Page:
Jacquard Cyanotype Chemistry
Cyanotype is the original sun-printing process and one of the earliest photographic techniques ever developed. Discovered in 1842 and distinctive for producing rich, Prussian blue monochromatic prints, Cyanotype was used well into the 20th century as an inexpensive method for reproducing photographs, documents, maps and plans (hence the enduring architectural term “blueprint”), as well as for making impressions of biological specimens in the field (“photograms”).
Cyanotype may be used to create detailed prints from virtually any object that casts a shadow: tools, toys, plants, leaves, stones, sand, string, lace, etc. Simply place the object on the sensitised surface and expose to sunlight (UV). By using a digitally-printed photographic negative (an inverted black and white photo inkjet-printed onto a transparency*) instead of an object, cyanotype may also be used to create full-resolution photographs on paper or fabric. Great for photographers, mixed media artists, printmakers, quilters, kids and more, the cyanotype process is easy, forgiving, quick, magical and fun. Harness the power of the sun—a great group activity for any age!
Potassium Ferricyanide is a red salt that is used with
Ferric Ammonium Citrate for cyanotype.
Ferric Ammonium Citrate is a light-sensitive iron salt that is used with
Potassium Ferricyanide for cyanotype.
Any natural surface, including cotton, linen, silk, canvas, wool, paper, wood and leather.
Add approximately 2 tablespoons/40 g of Potassium Ferricyanide to 1.7 cups/400 ml of water to create Stock Solution A. Add approximately 1/2 cup/100 g of Ferric Ammonium Citrate to 1.7 cups/400 ml of water to create Stock Solution B. Allow to fully dissolve over 24 hours. Stock solutions have long shelf lives and should be stored in a cool, dark place.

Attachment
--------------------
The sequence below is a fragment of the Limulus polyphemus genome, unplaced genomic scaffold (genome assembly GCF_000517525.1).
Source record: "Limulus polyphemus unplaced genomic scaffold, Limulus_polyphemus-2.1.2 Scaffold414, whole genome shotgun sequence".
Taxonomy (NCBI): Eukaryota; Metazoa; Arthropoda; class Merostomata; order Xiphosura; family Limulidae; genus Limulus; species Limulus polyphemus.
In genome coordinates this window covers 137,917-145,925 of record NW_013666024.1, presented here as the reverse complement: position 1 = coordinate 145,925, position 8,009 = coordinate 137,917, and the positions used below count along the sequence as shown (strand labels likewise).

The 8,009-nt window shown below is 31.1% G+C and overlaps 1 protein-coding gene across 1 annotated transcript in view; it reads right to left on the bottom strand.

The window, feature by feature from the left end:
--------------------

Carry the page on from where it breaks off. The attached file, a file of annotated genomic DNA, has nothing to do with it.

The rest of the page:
Mix Stock Solutions A & B in equal parts to create the cyanotype sensitizer. Mix only the amount you immediately need, as the sensitizer is stable just 2-4 hours. Coat paper or fabric with the sensitizer and allow to dry in the dark. Once dry, make exposures in sunlight (1-30 minutes, depending on conditions) or under a UV light source, placing objects or a film negative on the coated surface to create an image. (Note: over-exposure is generally preferred to under-exposure. The print should look bronze in color after an adequate exposure). Process prints in a tray of cold water. Wash for at least 5 minutes and allow to air dry. During washing and drying, cyanotypes will oxidize to their final, deep blue color. To instantly oxidize the print to its final color, submerge in a dilute bath of hydrogen peroxide after washing, then rinse and dry.
*The chemicals used for cyanotype are inexpensive and go a long way. Despite their perhaps alarming names, both are safe to handle and mix. That said, care should be taken to avoid ingestion, inhalation and contact with skin.